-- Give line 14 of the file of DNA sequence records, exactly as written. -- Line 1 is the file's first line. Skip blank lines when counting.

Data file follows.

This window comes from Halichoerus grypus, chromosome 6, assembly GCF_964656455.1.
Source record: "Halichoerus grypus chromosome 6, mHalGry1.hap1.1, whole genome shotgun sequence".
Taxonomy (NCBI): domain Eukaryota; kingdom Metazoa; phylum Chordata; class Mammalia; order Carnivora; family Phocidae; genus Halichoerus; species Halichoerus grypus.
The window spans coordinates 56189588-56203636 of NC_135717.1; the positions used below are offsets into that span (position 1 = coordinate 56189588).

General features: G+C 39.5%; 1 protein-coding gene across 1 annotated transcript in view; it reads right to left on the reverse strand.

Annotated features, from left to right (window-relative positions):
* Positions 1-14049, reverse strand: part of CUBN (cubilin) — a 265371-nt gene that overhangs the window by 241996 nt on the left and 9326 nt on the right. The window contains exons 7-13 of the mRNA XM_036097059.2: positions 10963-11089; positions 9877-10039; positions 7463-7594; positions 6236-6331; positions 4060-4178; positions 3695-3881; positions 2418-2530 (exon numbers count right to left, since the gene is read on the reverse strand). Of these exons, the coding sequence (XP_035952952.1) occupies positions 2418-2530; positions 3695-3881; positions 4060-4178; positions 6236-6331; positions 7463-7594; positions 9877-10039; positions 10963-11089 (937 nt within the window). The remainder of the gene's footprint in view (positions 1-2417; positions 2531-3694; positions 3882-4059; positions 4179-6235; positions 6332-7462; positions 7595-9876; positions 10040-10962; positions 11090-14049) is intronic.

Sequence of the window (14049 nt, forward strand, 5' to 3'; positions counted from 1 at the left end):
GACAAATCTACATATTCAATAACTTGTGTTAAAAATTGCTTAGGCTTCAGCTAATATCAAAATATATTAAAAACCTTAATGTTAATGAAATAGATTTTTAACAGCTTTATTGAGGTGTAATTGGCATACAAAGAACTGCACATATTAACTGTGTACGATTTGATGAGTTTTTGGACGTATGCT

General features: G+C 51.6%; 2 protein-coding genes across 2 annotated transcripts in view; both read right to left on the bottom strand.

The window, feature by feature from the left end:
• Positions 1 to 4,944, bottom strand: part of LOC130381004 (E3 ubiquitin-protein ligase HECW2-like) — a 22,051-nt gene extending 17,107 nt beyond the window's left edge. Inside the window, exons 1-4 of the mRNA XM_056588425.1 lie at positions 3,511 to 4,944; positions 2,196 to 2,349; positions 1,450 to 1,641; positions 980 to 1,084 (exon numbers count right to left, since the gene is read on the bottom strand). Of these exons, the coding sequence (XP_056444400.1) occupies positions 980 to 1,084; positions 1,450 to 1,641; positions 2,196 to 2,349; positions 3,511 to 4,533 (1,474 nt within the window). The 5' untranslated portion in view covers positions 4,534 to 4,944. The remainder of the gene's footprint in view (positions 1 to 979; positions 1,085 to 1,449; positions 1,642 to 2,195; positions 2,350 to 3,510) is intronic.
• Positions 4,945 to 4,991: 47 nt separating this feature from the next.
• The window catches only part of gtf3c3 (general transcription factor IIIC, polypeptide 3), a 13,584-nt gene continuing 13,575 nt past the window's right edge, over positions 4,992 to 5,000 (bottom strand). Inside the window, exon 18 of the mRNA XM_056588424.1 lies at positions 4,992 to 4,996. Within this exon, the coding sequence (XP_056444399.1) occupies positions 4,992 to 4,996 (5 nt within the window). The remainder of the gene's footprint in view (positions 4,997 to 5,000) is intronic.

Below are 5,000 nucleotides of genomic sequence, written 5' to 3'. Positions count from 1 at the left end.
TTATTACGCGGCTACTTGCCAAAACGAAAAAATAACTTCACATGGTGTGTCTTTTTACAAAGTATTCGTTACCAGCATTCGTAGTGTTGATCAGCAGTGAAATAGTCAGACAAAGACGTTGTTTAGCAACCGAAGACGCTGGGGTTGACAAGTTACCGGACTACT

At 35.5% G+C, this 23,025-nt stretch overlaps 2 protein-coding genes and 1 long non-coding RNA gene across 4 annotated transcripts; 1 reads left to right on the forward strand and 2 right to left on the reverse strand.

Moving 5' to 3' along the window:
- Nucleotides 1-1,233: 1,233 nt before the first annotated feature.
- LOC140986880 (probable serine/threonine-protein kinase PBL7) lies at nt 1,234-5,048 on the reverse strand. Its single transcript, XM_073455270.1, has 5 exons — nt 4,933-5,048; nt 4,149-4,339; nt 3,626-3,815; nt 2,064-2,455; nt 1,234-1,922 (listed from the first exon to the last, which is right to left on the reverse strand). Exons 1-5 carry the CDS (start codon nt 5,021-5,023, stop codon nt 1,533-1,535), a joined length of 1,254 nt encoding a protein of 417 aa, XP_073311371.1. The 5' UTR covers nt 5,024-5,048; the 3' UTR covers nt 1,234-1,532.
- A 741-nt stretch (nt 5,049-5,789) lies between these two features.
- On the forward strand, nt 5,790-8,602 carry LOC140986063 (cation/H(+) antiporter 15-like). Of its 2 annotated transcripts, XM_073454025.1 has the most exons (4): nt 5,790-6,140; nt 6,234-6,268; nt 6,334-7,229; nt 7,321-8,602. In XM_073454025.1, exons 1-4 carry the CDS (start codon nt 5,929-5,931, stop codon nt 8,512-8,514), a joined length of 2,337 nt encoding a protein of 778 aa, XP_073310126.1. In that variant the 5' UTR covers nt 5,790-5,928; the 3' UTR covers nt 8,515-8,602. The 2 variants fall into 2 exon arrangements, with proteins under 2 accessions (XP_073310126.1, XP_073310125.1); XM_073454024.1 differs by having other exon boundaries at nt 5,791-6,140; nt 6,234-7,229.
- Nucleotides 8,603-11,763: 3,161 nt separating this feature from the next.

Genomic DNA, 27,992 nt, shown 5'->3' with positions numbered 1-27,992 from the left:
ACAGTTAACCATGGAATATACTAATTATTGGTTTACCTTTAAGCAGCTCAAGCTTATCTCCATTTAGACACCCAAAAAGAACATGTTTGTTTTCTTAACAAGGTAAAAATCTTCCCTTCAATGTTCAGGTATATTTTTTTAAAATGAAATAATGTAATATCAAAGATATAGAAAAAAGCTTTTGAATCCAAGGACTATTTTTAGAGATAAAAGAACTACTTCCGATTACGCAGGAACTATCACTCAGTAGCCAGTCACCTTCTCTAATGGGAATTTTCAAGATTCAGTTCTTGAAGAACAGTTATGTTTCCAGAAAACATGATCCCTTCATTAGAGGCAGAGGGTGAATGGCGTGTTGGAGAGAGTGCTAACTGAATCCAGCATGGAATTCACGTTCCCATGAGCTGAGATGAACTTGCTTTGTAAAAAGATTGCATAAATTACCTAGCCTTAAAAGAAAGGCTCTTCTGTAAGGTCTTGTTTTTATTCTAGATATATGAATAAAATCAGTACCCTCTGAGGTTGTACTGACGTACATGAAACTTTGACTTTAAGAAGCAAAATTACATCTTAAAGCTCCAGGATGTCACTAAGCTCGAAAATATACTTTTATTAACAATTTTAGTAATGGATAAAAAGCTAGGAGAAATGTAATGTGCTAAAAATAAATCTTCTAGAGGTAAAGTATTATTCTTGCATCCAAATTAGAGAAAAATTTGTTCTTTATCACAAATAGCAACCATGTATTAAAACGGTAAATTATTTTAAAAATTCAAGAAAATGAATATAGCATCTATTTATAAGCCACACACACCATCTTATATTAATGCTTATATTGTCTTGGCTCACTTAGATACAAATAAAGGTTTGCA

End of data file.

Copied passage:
• The window catches only part of gtf3c3 (general transcription factor IIIC, polypeptide 3), a 13,584-nt gene continuing 13,575 nt past the window's right edge, over positions 4,992 to 5,000 (bottom strand). Inside the window, exon 18 of the mRNA XM_056588424.1 lies at positions 4,992 to 4,996. Within this exon, the coding sequence (XP_056444399.1) occupies positions 4,992 to 4,996 (5 nt within the window). The remainder of the gene's footprint in view (positions 4,997 to 5,000) is intronic.